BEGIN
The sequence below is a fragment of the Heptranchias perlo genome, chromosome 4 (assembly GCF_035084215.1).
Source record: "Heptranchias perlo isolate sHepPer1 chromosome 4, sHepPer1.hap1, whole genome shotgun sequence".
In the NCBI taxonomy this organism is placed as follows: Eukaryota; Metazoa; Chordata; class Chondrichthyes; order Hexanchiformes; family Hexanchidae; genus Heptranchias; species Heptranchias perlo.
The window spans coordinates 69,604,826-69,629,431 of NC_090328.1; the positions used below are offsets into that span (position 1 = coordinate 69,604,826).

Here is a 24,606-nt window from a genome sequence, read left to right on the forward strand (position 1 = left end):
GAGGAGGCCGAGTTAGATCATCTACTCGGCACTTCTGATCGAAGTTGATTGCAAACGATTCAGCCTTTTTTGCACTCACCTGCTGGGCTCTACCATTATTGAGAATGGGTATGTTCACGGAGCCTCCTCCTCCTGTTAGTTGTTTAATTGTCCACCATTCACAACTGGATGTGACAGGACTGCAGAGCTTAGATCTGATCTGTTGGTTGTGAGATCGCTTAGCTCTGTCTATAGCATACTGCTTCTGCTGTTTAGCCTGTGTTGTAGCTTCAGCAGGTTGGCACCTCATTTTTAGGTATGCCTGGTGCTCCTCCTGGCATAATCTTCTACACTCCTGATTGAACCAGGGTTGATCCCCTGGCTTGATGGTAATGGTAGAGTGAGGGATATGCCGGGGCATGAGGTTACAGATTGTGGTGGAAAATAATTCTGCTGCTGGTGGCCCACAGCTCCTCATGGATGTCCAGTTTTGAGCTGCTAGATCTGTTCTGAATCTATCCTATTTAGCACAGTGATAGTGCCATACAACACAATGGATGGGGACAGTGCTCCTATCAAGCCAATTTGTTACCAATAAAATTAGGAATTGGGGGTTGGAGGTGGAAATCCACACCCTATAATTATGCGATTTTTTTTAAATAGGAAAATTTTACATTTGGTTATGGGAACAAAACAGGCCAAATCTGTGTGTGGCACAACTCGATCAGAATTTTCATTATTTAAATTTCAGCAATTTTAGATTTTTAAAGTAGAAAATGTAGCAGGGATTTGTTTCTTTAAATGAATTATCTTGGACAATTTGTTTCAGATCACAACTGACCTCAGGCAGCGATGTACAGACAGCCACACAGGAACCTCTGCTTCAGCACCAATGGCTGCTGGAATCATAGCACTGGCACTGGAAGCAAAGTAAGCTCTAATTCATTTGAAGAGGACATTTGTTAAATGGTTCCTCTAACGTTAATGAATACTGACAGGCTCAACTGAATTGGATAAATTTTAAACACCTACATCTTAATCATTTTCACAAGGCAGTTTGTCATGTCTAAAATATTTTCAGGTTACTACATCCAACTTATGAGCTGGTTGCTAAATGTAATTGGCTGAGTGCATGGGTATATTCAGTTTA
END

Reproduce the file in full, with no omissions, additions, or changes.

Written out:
The sequence below is a fragment of the Heptranchias perlo genome, chromosome 4 (assembly GCF_035084215.1).
Source record: "Heptranchias perlo isolate sHepPer1 chromosome 4, sHepPer1.hap1, whole genome shotgun sequence".
In the NCBI taxonomy this organism is placed as follows: Eukaryota; Metazoa; Chordata; class Chondrichthyes; order Hexanchiformes; family Hexanchidae; genus Heptranchias; species Heptranchias perlo.
The window spans coordinates 69,604,826-69,629,431 of NC_090328.1; the positions used below are offsets into that span (position 1 = coordinate 69,604,826).

Here is a 24,606-nt window from a genome sequence, read left to right on the forward strand (position 1 = left end):
GAGGAGGCCGAGTTAGATCATCTACTCGGCACTTCTGATCGAAGTTGATTGCAAACGATTCAGCCTTTTTTGCACTCACCTGCTGGGCTCTACCATTATTGAGAATGGGTATGTTCACGGAGCCTCCTCCTCCTGTTAGTTGTTTAATTGTCCACCATTCACAACTGGATGTGACAGGACTGCAGAGCTTAGATCTGATCTGTTGGTTGTGAGATCGCTTAGCTCTGTCTATAGCATACTGCTTCTGCTGTTTAGCCTGTGTTGTAGCTTCAGCAGGTTGGCACCTCATTTTTAGGTATGCCTGGTGCTCCTCCTGGCATAATCTTCTACACTCCTGATTGAACCAGGGTTGATCCCCTGGCTTGATGGTAATGGTAGAGTGAGGGATATGCCGGGGCATGAGGTTACAGATTGTGGTGGAAAATAATTCTGCTGCTGGTGGCCCACAGCTCCTCATGGATGTCCAGTTTTGAGCTGCTAGATCTGTTCTGAATCTATCCTATTTAGCACAGTGATAGTGCCATACAACACAATGGATGGGGACAGTGCTCCTATCAAGCCAATTTGTTACCAATAAAATTAGGAATTGGGGGTTGGAGGTGGAAATCCACACCCTATAATTATGCGATTTTTTTTAAATAGGAAAATTTTACATTTGGTTATGGGAACAAAACAGGCCAAATCTGTGTGTGGCACAACTCGATCAGAATTTTCATTATTTAAATTTCAGCAATTTTAGATTTTTAAAGTAGAAAATGTAGCAGGGATTTGTTTCTTTAAATGAATTATCTTGGACAATTTGTTTCAGATCACAACTGACCTCAGGCAGCGATGTACAGACAGCCACACAGGAACCTCTGCTTCAGCACCAATGGCTGCTGGAATCATAGCACTGGCACTGGAAGCAAAGTAAGCTCTAATTCATTTGAAGAGGACATTTGTTAAATGGTTCCTCTAACGTTAATGAATACTGACAGGCTCAACTGAATTGGATAAATTTTAAACACCTACATCTTAATCATTTTCACAAGGCAGTTTGTCATGTCTAAAATATTTTCAGGTTACTACATCCAACTTATGAGCTGGTTGCTAAATGTAATTGGCTGAGTGCATGGGTATATTCAGTTTA